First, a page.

Node Script

Node based scripting is steadily becoming an industry standard in everything from gameplay to shaders, presented here is a version i made for a game project during my time at TGA.

The goal was to create a node based script system that level designers could use to quicky implement, test and tweak ideas. They already had experience using unreal blueprints, so it became my main reference during development. I also worked closely with level designer to get a better idea about potential needs and issues. To read more regarding the script system in use you can visit Bastian Randou's portfolio (Link) where he speaks from his perspective.

Lets start with a simple script that rotates an entity around a point:

Every script needs entry points from which the execution flows, here it's the red node 'Update', which executes whenever an entity that uses this script is updated. Execution flows from left to right on so called flow nodes (nodes with white pentagon shaped pins), and from right to left on local variable requests (circular pins).

The script system was developed around an entity component system that is heavily used for almost everything so i designed the scripts to run in the context of these entities (think C++ class to object). In the image you can see the 'This Entity' node which simply gets the ID associated with the entity running the script.

And here is the result (left):

The script system was designed with flexibility/simplicity in mind rather than performance, a good example of this is how scripts read and store long term variables.

Variables are simply created and associated with an entity when needed and there are several types of methods:

Variables can be predefined either in the script editor, or externally. They can also be created on demand by the script itself. The contextual variable is a special variable that attaches a prefix generated from its callstack to its identification, to enable certain scenarios of nested functions.

Functions are another important aspect of languages, function nodes are automatically generated from special scripts that have function input and output nodes, here's a good example of a function as well as contextual variables:

The point of this specific function is to start a countdown when executed, when the countdown is done it should execute from this point, this is implemented using the special 'ExecuteNextUpdate' node which when called executes the next update if it isn't reached. This delay function can be used in all sorts of useful scenarios and this is where contextual variables come in, because variables are associated with an entity you often cannot simply use a variable named "Timer" because a script could directly or indirectly call multiple delay functions all which would use the same variable to keep track of countdown, a contextual variable circumvents this issue by being context sensitive, allowing this sort of interaction.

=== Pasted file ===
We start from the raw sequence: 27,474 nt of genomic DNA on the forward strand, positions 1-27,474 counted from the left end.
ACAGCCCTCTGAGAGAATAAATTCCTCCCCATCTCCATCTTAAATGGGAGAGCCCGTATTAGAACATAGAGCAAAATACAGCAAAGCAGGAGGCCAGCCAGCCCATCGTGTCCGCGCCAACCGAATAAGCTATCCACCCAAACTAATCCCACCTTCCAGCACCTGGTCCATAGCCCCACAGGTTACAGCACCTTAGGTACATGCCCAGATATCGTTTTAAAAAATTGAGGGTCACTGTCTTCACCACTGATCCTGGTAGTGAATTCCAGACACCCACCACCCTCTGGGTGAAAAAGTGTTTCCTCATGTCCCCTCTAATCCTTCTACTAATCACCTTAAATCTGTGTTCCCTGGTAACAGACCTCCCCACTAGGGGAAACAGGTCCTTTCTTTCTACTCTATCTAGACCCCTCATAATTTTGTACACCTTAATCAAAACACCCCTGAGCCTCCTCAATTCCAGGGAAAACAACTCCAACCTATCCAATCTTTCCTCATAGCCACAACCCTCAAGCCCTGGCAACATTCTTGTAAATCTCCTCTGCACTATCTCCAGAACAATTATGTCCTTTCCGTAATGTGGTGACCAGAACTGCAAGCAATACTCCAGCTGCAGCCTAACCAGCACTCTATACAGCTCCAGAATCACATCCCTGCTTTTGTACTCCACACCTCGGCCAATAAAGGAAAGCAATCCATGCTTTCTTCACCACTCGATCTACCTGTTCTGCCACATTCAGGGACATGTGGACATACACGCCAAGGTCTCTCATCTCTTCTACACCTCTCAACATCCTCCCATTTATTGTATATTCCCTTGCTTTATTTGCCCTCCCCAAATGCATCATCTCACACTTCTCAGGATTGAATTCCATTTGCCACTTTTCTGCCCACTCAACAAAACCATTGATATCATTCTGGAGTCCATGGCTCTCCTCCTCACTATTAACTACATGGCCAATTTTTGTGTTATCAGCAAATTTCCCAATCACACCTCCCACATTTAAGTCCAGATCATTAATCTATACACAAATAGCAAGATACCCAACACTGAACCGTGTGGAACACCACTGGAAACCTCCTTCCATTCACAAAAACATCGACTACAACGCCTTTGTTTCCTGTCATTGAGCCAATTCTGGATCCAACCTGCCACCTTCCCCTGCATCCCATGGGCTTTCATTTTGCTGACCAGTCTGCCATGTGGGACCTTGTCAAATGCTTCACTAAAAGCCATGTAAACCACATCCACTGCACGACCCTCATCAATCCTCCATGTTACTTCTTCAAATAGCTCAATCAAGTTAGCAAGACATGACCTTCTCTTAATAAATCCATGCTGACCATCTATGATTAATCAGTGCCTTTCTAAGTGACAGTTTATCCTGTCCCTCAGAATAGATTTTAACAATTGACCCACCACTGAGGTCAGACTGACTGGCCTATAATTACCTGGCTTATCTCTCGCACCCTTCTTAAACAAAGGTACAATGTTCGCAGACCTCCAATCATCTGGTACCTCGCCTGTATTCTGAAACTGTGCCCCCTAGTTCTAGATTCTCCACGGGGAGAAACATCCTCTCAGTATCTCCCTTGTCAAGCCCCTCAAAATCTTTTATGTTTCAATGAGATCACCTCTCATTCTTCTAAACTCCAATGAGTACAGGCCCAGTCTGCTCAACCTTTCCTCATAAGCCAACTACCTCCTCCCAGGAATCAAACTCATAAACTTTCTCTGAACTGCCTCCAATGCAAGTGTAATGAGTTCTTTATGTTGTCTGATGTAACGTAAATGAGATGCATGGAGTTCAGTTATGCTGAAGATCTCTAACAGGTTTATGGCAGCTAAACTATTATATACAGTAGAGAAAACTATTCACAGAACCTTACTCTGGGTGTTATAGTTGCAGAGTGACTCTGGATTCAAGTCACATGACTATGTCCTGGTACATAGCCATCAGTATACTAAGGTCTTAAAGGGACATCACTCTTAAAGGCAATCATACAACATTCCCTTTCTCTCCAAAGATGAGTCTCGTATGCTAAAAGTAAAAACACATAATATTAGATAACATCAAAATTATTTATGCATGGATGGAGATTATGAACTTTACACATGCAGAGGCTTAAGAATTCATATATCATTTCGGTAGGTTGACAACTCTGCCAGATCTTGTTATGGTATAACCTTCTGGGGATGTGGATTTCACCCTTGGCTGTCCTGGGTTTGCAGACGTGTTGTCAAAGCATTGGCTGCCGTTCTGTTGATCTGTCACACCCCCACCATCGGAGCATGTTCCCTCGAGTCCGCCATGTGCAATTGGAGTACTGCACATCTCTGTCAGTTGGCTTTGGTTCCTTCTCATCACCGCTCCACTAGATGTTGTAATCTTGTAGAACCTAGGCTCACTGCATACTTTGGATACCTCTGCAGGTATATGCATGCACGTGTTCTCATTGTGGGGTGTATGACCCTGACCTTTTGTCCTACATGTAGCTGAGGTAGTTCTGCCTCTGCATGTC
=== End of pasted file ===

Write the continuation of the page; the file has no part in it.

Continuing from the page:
The node based scripting system has been extremely useful to our development allowing level designers to not only implement everything from puzzles to simple animations, but systems such as the soundtrack/ambience manager:

Here's the script system in action on a puzzle:

It is also worth noting that the script editor ran within the engine, and due to the relatively safe nature of the implementation scripts could be changed while in use, giving instant feedback on changes if needed. This was not without issues of course but overall it was a good feature.

The script system and node editor was implemented in C++, and i used ImGui for the rendering of the node editor which helped out a bit initially.

One of my favorite things in game development in finding ways of improving pipelines, improving flexibility, increasing iteration effiency, etc. The node based system was extremely fun to work on because it pretty much checks all the boxes, as well as being an interesting intellectual challange it feels really great seeing others use your tools to be creative and create more stuff than you can keep track of.

Even as i write this my head can't stop thinking about how to improve the next version!